Option three is the construction of a new building. The entire 1966 build would be replaced and an addition of a common space, meaning gym, cafeteria, and theater that could see community use outside school hours as well. The new building would go up while school is in session, which means construction time is shorter. The 1996 addition would remain as the home of the consolidated ELP program. The portables would be removed, and lower fields would be renovated. The new build would also be energy efficient, which provides long run savings. The price tag for a new build is just under $50 million.

Board members were eager to ask questions about the proposal. Jill McCammon wanted to try and assess the impact of the consolidated ELP, as well as being certain that the 1996 space was adequate.

“What are we designing for the space for? What are the requirements we want to hit?  I don't want to hear in five years that we can't do something or the space is inadequate,” McCammon said, also asking what happens to the classrooms in other buildings currently occupied by ELP. Kaeyer said the 1996 space currently has 10 classrooms that are as large or larger than all other ELP classrooms in district, with 7 of the 10 being 930 square feet, which is larger than the state standard.

Dennis Maroney asked for information about the size of the new building and campus as a whole. Kaeyer explained a new build would be just over 80,000 square feet, and the current building is 57,000 square feet. Maroney also cautioned people that while option one may be the cheapest, that price tag could be deceptive, as he too looked at the district wide impact of the Ox Ridge project.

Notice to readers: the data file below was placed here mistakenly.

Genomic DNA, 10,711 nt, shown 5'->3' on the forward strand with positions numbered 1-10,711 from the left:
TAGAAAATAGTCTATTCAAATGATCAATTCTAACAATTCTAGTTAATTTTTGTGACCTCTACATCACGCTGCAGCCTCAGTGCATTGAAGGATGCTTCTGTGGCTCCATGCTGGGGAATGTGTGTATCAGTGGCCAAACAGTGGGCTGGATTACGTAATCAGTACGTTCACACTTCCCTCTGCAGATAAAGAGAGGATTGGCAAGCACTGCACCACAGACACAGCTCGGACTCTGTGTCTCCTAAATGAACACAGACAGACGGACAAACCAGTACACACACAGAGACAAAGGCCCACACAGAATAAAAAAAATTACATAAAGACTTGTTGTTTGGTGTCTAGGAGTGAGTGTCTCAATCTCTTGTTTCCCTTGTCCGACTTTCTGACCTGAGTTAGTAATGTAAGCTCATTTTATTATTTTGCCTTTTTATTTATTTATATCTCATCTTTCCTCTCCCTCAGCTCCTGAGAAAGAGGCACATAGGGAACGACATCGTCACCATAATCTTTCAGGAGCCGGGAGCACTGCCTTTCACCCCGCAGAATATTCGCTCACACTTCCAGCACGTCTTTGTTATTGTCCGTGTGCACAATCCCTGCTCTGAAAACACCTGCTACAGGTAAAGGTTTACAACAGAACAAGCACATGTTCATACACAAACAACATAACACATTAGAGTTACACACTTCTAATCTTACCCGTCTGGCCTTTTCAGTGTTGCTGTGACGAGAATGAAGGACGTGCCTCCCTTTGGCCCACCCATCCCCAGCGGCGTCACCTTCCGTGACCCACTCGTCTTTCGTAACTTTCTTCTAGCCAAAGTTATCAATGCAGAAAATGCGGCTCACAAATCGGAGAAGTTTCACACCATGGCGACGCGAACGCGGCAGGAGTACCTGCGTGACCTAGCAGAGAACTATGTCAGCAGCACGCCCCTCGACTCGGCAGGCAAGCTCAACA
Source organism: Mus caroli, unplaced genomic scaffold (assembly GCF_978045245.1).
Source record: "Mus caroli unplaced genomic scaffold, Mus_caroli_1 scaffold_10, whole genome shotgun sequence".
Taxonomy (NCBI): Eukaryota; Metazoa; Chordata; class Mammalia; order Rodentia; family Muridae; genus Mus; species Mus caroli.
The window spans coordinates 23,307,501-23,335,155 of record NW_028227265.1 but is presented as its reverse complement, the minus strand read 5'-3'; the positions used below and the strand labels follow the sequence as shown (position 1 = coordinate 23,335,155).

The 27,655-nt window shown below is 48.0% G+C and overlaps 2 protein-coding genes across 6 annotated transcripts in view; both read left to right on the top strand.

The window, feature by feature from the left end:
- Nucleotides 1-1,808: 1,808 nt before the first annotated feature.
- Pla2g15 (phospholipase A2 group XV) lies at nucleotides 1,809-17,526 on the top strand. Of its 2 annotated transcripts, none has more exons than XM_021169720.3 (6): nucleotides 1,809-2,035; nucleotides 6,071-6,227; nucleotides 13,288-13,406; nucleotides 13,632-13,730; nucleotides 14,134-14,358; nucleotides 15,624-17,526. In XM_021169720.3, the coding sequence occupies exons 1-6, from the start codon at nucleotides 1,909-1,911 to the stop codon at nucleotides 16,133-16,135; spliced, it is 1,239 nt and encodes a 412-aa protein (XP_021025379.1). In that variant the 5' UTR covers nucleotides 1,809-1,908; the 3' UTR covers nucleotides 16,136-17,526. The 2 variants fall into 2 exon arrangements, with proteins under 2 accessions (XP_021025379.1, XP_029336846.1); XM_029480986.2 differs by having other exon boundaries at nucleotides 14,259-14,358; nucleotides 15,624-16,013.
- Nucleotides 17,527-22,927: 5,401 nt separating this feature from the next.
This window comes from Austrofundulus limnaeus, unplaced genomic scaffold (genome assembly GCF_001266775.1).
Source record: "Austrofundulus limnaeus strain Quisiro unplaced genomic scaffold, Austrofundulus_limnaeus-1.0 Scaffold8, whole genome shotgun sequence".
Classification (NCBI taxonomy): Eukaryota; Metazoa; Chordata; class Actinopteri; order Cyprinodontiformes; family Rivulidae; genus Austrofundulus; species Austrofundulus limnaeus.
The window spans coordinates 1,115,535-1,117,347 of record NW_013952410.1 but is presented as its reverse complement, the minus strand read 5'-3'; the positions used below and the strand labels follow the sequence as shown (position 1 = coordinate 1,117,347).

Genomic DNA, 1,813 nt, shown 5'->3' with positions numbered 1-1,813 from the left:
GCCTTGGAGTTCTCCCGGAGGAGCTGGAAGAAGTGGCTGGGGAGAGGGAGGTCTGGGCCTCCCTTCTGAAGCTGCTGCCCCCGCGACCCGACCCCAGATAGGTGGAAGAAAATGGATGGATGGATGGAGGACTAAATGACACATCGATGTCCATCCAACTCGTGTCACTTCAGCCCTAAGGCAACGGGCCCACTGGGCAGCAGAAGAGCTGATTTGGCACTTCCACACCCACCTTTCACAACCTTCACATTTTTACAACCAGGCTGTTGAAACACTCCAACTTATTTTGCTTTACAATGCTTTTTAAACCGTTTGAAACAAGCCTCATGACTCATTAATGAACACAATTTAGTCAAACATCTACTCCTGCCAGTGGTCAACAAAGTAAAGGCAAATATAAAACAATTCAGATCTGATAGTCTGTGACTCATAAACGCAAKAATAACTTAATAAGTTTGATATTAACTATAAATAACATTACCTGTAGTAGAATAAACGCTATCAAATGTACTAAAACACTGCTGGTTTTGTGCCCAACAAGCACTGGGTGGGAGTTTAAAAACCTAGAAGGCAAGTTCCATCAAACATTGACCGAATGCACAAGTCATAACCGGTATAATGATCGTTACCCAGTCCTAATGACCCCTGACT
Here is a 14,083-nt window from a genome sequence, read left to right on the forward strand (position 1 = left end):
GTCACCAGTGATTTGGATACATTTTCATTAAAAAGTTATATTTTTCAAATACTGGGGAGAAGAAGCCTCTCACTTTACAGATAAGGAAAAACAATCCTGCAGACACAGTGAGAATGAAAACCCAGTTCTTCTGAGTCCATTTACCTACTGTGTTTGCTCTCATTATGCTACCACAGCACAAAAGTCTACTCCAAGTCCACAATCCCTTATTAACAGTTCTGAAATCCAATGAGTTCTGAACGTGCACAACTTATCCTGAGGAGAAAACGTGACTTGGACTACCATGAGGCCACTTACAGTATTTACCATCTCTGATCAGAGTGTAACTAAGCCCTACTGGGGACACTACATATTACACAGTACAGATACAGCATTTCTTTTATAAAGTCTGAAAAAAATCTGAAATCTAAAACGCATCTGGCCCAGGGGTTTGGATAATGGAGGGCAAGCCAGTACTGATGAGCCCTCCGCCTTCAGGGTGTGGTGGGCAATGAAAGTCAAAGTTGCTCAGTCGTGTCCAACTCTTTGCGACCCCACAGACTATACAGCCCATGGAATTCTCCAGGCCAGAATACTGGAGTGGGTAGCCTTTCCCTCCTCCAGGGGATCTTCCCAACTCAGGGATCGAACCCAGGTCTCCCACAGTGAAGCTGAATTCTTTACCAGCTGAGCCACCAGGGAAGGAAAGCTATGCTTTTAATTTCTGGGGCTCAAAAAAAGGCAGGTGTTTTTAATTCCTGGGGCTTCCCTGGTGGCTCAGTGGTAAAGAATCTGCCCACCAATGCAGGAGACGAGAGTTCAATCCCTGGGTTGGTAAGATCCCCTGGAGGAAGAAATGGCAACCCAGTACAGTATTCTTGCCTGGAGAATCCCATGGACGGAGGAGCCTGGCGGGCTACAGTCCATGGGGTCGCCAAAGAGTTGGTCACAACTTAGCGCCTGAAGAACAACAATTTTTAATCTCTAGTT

“Option one may be cheapest, but it’s not as cheap as it seems if you have to then add on or spend at all the other schools, whereas option three could solve all our problems at once,” Maroney said.

The board continued discussion and wrestled with the idea of how to hold a public hearing on the issue while maintaining focus on Ox Ridge. Multiple board members spoke about how a rebuild would impact other schools in the district, and parents and community members would have questions and want to offer feedback regarding that impact.

Originally, the board floated the date of March 27 as a possibility for a public hearing. However during public comment, parents and PTO members for multiple elementary schools said that date might be too soon, and it would not give enough time for community members to adequately educate themselves on the options for Ox Ridge and formulate questions and feedback. The board instead looked to set a date in early April, but a firm date has yet to decided upon. Regardless, parents and others have begun looking at the options presented in an effort to offer the best possible response when the public hearing does arrive.

The presentation made to the board by Kaeyer, including differences between each option, pricing, and other renderings, can be found on at, under Board of Education meeting materials.